Pressure to stick to it even if no longer optimal
Your team and customers require a roadmap. They think it’s an essential input to most of the decisions they make. Whether to buy your product or not, or what the release themes will be or what needs to be researched ahead of time. And because it’s just so simple to put an item on a roadmap without incurring any costs today, you often end-up with a sub optimal plan to which you are bound to stick to.
Change means communication
A roadmap is a commitment, and if you want to change it, you have to deal with a lot of communication both internally and externally. This often can be a more stressful exercise for your employees rather than your customers. I had spent countless hours of communication internally to ensure our engineering, sales, marketing, and support is well aligned on what’s coming, what’s not coming and why the plan has changed. These “change” conversations and fire fighting are hard to handle and usually lead to zero improvement of a product itself.
Hyper-focus on roadmaps
What makes a roadmap so hard to do is also the fact that nowadays everybody is a roadmap expert. You can easily blame the roadmap when there is a bad business model, inefficient teams or unwilling to change management teams. Just search for Product Manager jobs in Glassdoor and you can spend 1-hour enjoying crazy definition of how a product manager should do his job in regards to a roadmap:
“Use evidence-based decision-making to intelligently prioritize and align the executive team with your product roadmap. You’ll regularly present why you’ve selected one direction over another for each iteration of the product, using compelling explanations backed by real data.” by Brandyourself, New York
Your executive team wants to see your roadmap so that they can perform their “Swoop and poop” management style.
Your best alternative: Valuemap
At Payhawk, I decided to ditch the concept of a roadmap and go for what I call a valuemap.
Valuemap focuses on value rather than time to group features. It’s the best way to communicate your path with customers in a SaaS world.
Super simple structure
You group features by value drivers that either benefit customers or your team.
- Customer value drivers answer the question: How do we save customer’s time or money or help them make money?
- Internal value drivers answer the question: How do we save our time or money or make more money?
Depending on the goals and problems you face, you can first prioritize the drivers by order and then prioritize the features in each driver on how to get there. Any bullsh*t on the valuemap will be instantly obvious to everyone.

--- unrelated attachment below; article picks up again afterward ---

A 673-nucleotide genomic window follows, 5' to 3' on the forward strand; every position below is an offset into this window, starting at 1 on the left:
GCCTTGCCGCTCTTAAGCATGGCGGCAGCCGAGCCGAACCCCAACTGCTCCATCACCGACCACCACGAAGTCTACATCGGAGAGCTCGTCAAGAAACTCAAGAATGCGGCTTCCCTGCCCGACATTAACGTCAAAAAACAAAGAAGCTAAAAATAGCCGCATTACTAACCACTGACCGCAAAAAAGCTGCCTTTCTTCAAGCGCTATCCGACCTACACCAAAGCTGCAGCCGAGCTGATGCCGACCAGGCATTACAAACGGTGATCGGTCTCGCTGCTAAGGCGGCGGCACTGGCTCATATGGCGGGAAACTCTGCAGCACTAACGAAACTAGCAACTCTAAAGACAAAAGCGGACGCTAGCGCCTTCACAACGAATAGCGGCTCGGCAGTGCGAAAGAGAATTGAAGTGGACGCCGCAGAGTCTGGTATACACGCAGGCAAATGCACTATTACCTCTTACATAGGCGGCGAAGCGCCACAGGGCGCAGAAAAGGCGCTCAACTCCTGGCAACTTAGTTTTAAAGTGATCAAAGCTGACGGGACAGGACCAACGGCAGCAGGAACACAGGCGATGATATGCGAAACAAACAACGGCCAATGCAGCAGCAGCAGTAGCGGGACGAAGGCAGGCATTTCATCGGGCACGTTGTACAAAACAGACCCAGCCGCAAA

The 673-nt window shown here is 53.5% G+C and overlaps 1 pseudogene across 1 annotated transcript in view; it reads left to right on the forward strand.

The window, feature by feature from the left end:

It’s great for validation
Just like UX wireframes with no design emphasize your information architecture, a valuemap with no delivery schedules emphasizes value. At Payhawk, we uncovered a new customer segment and split our product in two editions to serve two different audiences based on whether a company works with an internal or external accounting team. A big chunk of our customers didn’t see value in some of the things that we were doing while others were overly excited about them. Since our conversations were mostly focused on value, we manage to understand what resonates for each segment most.
If you struggle to organize your current map into a valuemap, then you have a scrappy plan in place.
No commitment on dates
A plan is nothing, but planning is everything. The roadmap is bound by certain — dates, months or quarters. This is another pressure point where you could waste time debating about when rather than what. The valuemap is perfect for continuous delivery where your priorities and ideas can change quickly.
Inspire democracy and new ideas
Good ideas can come from everywhere, but I have often observed developers unwilling to suggest ideas because of the super-busy looking roadmap and tight delivery scheduled ahead.
Keep everybody on the same page when prioritizing
This is best illustrated in an article by Camille Fournier, CTO of Rent the Runway who has been struggling to get her team hit product milestones due to their desire to build quality and new systems. She has been struggling to communicate with her technical team that:
The job is not to build technical architecture, but to create living systems that support the growth of whatever business you are part of.
Your valuemap can promote great discussion around what’s important for the business and how this can align with your internal struggles. It’s often that the pressure a product manager feels is hardly visible by the engineering team.
No need for features “organization”
All of the roadmap and software tools out there are pushing you to organize your product in areas — Mobile app, Web portal, Back office and so on. This is how our productboard roadmap looked like before we ditched it.